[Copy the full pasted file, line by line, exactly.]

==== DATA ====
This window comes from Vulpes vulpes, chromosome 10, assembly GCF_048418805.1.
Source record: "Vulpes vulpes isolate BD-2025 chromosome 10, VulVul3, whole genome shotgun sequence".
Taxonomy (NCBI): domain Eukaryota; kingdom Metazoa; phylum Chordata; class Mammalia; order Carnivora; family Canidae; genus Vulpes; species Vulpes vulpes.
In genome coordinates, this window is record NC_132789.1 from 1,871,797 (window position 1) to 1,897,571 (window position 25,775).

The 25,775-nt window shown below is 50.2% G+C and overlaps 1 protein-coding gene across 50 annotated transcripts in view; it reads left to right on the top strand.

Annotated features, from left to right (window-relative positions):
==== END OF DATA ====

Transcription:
This window comes from Vulpes vulpes, chromosome 10, assembly GCF_048418805.1.
Source record: "Vulpes vulpes isolate BD-2025 chromosome 10, VulVul3, whole genome shotgun sequence".
Taxonomy (NCBI): domain Eukaryota; kingdom Metazoa; phylum Chordata; class Mammalia; order Carnivora; family Canidae; genus Vulpes; species Vulpes vulpes.
In genome coordinates, this window is record NC_132789.1 from 1,871,797 (window position 1) to 1,897,571 (window position 25,775).

The 25,775-nt window shown below is 50.2% G+C and overlaps 1 protein-coding gene across 50 annotated transcripts in view; it reads left to right on the top strand.

Annotated features, from left to right (window-relative positions):